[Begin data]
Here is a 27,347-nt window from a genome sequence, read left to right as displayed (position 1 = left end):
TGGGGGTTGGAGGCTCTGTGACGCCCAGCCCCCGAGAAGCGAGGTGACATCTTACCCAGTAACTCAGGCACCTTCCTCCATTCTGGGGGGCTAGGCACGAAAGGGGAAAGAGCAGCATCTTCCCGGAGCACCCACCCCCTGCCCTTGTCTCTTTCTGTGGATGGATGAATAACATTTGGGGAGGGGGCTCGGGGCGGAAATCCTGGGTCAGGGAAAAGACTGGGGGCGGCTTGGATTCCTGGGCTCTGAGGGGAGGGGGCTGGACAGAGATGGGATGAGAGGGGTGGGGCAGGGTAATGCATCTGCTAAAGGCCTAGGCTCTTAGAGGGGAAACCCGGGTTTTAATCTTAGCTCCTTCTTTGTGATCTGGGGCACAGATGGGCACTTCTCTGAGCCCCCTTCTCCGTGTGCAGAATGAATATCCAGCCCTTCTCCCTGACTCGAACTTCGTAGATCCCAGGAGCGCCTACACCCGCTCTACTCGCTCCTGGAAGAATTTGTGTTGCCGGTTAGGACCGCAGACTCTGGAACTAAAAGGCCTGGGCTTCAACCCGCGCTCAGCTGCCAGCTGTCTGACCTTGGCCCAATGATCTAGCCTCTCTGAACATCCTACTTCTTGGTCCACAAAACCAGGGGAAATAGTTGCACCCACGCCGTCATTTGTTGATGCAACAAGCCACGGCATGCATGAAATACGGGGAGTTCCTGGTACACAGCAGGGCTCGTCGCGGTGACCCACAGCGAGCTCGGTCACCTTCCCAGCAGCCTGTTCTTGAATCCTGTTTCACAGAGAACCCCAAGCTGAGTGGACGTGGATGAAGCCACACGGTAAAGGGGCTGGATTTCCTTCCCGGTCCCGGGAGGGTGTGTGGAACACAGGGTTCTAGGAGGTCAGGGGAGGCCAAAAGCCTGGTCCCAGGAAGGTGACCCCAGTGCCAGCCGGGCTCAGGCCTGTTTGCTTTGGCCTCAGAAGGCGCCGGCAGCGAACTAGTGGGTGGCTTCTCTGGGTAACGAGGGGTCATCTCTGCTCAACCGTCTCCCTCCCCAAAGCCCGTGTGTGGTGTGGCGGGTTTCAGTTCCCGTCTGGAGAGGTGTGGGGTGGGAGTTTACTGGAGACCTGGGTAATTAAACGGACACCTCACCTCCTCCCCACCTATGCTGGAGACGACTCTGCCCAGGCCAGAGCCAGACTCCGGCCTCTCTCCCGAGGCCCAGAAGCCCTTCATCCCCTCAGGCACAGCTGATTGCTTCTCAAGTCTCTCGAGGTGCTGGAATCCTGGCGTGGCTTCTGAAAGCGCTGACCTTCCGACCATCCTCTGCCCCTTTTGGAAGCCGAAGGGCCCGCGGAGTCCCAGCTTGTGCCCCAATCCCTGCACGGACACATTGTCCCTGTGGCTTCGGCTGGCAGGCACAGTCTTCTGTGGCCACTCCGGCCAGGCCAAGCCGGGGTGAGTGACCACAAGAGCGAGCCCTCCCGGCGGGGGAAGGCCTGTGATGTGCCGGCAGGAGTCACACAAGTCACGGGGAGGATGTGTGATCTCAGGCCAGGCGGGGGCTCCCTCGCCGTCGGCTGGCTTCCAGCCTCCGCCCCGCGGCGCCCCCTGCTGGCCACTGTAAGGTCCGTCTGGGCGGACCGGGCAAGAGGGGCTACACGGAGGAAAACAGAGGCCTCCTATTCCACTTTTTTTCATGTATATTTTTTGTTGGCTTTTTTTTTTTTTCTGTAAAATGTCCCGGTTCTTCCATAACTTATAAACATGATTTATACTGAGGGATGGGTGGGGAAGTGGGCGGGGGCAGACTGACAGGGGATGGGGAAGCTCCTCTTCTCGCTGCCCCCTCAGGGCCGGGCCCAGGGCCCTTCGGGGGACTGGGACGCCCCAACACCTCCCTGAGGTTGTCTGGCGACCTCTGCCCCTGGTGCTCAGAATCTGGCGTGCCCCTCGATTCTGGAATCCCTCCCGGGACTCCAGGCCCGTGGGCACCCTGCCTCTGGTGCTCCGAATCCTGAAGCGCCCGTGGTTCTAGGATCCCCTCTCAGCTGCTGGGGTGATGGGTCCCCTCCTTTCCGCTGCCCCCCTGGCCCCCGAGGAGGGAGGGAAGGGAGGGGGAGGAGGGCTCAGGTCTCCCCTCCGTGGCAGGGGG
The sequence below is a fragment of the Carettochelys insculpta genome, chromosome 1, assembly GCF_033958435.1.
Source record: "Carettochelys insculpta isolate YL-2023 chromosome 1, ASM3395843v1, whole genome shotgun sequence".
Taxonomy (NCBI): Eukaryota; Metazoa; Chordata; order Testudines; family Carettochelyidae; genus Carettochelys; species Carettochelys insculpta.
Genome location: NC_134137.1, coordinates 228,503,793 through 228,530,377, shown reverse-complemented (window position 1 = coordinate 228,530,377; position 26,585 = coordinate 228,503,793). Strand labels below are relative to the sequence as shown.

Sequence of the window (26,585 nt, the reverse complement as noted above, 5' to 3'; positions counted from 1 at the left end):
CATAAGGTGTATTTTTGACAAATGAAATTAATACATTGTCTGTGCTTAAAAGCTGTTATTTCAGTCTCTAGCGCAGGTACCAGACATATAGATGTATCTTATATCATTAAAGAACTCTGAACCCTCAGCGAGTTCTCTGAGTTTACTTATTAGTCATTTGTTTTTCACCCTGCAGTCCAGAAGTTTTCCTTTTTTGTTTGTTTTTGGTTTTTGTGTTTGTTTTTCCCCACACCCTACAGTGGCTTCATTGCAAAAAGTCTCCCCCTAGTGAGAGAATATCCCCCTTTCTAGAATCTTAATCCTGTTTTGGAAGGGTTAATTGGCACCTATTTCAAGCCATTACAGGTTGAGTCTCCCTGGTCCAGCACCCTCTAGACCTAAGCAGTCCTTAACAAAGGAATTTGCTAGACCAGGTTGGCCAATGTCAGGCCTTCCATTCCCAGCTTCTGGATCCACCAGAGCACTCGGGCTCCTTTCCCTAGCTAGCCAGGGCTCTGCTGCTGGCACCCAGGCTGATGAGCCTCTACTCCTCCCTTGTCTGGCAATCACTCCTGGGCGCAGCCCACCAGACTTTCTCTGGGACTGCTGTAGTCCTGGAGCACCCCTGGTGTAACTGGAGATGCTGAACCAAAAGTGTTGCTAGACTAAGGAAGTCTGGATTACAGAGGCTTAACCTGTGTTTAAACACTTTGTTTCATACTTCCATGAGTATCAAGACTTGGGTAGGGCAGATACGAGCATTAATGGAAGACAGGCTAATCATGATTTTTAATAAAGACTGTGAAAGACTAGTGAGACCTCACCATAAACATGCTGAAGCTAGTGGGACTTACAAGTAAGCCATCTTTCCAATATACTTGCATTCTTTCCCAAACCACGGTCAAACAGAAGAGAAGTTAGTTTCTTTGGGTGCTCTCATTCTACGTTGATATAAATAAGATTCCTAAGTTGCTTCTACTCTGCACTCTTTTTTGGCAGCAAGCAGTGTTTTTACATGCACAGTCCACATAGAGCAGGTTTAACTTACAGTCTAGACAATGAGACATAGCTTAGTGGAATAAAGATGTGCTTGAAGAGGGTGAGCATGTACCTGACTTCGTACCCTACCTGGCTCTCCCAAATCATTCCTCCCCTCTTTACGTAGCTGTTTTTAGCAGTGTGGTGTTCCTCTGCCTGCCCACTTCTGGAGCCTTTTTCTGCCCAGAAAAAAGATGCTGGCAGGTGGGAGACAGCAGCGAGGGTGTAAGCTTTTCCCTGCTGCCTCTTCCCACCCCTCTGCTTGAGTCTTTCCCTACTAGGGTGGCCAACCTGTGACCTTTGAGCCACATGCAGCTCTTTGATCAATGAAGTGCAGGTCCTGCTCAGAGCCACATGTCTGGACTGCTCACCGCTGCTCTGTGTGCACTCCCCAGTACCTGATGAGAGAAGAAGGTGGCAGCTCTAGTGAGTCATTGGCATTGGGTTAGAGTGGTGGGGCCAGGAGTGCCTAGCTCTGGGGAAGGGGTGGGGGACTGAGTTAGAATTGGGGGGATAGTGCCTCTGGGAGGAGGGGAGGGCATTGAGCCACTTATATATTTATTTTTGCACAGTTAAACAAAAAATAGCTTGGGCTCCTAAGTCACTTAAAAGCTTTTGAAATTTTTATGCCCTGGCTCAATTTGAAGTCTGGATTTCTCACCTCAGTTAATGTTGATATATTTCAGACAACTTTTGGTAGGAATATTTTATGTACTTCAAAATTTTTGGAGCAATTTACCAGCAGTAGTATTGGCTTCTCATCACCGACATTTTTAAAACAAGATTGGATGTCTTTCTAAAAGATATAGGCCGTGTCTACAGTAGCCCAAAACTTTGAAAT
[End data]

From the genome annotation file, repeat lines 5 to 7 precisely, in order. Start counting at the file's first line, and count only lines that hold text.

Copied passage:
Taxonomy (NCBI): Eukaryota; Metazoa; Chordata; order Testudines; family Carettochelyidae; genus Carettochelys; species Carettochelys insculpta.
Genome location: NC_134137.1, coordinates 228,503,793 through 228,530,377, shown reverse-complemented (window position 1 = coordinate 228,530,377; position 26,585 = coordinate 228,503,793). Strand labels below are relative to the sequence as shown.

Sequence of the window (26,585 nt, the reverse complement as noted above, 5' to 3'; positions counted from 1 at the left end):